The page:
RFU's Nation Cup plan gives hope to 'minnows'
NEWS: Rugby Football Union (RFU) chief executive Bill Sweeney said discussions about a controversial Nations Cup tournament were in place as he remained confident about his ability to lead one of the sport’s wealthiest governing bodies.
The idea for the controversial competition was originally batted down in 2019 as it was criticised by some claiming it would create an even bigger gulf between the globe’s leading sides and emerging nations.
During the ongoing World Cup teams such as Namibia and Romania have been on the wrong end of heavy defeats by sides who compete in annual competitions like the Six Nations and Rugby Championship.
“Two competitions of 12 teams each which give the emerging nations a much wider range of potential fixtures,” Sweeney told reporters after two days of talks with World Rugby in Paris.
“And a greater opportunity to play against the more established competition,” he added.
Sweeney has been at the helm of the RFU during a tumultuous past few months on and off the field.
Four professional clubs in England have gone to the wall, Eddie Jones was sacked as head coach and there was a first Test defeat to Fiji weeks before the start of the World Cup.
Former British Olympic Association CEO Sweeney defended his record in his current role.
“I feel I am the right person to do that [the job],” Sweeney.
“It’s probably for others to say if they don’t think I am.
“I feel I am, given my experience, the balance of business and sport.”
Last week, second-tier Jersey followed historic domestic sides Wasps, Worcester Warriors and London Irish in announcing they would cease to trade due to financial problems.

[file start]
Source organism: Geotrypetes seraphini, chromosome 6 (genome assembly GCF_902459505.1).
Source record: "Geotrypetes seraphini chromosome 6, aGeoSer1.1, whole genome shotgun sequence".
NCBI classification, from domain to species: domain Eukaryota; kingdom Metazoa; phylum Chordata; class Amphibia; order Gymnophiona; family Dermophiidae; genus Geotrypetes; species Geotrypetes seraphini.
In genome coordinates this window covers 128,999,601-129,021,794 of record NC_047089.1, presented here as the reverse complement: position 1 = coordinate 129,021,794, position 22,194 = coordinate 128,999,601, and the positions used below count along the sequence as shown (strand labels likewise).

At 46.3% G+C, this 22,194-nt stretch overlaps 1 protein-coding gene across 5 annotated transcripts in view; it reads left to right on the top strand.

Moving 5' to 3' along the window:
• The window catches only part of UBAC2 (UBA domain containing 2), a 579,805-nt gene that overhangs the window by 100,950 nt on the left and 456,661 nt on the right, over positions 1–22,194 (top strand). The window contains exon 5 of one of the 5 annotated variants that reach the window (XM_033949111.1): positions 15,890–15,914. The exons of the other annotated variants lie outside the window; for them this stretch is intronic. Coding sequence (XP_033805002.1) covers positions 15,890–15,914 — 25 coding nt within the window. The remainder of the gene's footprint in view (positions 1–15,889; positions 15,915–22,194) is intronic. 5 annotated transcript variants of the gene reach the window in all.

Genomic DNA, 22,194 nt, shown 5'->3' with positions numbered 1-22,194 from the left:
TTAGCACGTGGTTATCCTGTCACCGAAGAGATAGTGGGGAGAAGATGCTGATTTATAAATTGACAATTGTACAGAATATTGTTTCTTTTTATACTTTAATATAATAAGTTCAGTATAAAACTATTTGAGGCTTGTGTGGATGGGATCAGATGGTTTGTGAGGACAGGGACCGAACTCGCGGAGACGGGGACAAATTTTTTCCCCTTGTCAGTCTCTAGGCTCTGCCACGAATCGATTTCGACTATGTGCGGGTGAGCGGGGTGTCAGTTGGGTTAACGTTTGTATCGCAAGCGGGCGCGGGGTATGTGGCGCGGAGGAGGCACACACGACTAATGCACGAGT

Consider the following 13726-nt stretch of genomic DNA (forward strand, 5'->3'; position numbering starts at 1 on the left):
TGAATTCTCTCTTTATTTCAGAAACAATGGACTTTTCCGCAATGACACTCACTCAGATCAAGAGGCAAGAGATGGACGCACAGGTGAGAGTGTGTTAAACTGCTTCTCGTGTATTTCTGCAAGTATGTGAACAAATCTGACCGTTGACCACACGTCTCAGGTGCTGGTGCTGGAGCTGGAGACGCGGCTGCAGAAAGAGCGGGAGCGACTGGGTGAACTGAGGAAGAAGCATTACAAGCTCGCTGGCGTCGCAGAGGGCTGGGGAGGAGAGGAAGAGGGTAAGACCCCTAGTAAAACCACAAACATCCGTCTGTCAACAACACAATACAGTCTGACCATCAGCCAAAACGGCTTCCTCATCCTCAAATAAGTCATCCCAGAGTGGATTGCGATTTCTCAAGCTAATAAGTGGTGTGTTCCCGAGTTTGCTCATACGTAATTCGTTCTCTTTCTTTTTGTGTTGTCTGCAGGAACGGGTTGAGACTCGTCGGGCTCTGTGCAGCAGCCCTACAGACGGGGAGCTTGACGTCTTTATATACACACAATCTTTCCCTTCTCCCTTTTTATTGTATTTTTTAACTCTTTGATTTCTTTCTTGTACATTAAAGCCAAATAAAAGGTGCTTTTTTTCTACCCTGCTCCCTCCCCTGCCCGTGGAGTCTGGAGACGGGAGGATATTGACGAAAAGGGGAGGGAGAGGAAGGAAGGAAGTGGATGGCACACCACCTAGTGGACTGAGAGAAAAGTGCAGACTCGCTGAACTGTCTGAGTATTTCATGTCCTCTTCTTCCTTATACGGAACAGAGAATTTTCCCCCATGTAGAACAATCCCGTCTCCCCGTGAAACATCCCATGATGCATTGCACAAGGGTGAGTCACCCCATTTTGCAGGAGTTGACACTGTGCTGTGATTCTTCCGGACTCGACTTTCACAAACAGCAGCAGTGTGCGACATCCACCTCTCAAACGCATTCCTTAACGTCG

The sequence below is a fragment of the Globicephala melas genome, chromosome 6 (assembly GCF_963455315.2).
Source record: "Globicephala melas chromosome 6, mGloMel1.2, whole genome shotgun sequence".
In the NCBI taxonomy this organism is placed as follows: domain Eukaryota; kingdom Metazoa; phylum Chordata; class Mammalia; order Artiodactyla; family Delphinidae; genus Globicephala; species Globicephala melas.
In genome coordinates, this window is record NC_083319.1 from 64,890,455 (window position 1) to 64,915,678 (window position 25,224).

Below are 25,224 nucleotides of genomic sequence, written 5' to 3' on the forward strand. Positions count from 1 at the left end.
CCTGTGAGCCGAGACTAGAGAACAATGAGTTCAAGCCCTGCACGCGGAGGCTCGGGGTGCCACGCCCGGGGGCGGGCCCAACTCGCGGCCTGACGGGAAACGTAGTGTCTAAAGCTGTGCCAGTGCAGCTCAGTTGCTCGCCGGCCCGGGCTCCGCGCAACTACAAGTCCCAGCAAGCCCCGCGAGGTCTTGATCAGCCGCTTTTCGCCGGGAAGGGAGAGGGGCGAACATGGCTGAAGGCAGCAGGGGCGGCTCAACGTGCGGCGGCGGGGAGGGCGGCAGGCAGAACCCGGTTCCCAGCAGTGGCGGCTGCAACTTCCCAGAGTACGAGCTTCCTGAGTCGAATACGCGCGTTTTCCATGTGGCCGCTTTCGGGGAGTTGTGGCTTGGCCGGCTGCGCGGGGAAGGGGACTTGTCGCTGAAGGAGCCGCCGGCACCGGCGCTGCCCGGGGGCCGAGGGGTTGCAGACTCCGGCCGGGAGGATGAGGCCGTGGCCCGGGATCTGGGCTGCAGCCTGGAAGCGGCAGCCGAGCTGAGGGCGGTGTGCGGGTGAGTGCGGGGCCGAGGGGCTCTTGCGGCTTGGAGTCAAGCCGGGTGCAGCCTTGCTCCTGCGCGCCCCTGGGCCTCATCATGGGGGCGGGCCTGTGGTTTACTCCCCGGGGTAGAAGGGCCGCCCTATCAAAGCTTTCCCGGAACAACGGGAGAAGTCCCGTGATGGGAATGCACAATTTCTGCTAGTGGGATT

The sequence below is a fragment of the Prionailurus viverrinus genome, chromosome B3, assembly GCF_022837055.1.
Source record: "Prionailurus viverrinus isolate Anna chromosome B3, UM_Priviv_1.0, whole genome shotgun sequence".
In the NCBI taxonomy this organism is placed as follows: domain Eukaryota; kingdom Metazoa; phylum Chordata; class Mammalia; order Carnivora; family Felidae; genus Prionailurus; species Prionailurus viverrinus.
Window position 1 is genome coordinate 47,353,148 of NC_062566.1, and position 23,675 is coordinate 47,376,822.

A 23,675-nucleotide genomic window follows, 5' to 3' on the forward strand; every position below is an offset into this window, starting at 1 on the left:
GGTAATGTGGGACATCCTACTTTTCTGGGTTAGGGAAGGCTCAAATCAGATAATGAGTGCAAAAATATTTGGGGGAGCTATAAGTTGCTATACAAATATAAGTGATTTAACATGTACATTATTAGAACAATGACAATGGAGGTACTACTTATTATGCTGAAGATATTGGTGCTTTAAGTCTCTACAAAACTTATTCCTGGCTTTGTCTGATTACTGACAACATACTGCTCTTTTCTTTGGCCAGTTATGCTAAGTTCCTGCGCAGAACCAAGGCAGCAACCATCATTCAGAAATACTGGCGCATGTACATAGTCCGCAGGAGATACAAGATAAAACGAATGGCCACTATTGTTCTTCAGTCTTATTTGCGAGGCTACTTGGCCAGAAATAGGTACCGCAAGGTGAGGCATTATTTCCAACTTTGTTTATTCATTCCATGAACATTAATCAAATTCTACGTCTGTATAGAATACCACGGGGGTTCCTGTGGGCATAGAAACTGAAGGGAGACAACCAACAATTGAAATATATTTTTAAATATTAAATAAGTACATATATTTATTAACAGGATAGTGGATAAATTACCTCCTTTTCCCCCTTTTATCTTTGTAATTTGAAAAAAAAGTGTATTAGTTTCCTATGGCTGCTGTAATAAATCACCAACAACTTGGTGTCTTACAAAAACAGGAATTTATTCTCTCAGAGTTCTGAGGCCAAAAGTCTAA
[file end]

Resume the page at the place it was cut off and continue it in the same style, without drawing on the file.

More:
“It’s clearly a situation that is very concerning for us,” Sweeney said.
“The ideal outcome for this would be another investor coming in.
“The last business plan submission I think in June, Jersey were projecting to make a loss but they also had plans in place in terms of growth and their future direction and investors that led us to believe that things were under control.”
Earlier this week, The Times reported that 20 England internationals will be offered hybrid deals with the RFU and Premiership Rugby, who run the English top flight, in an agreement worth £128 million ($154 million).
Traditionally, English clubs pay the contracts but they are facing growing instability, unlike the system in place in Ireland and New Zealand.
“We’ve been talking about the number of 25, for quite some time now, maybe two or three years in terms of what it would take to have a core group of players that you manage through the system,” Sweeney said.
“At this stage it isn’t finally done.
“We should be in a position to be able to talk about that in more detail before the end of the year.”
England are on course to reach the World Cup quarterfinals and face Samoa in their final group game on Saturday.
Sweeney looked further ahead than the current tournament with Steve Borthwick having only been named head coach in December.
“We haven’t set particular targets after this World Cup in terms of how many Six Nations we want to win in 10 years,” Sweeney said.
“We will have targets about where we want our rankings to be, in terms of how many Six Nations we expect to win but I can’t give those to you right now.”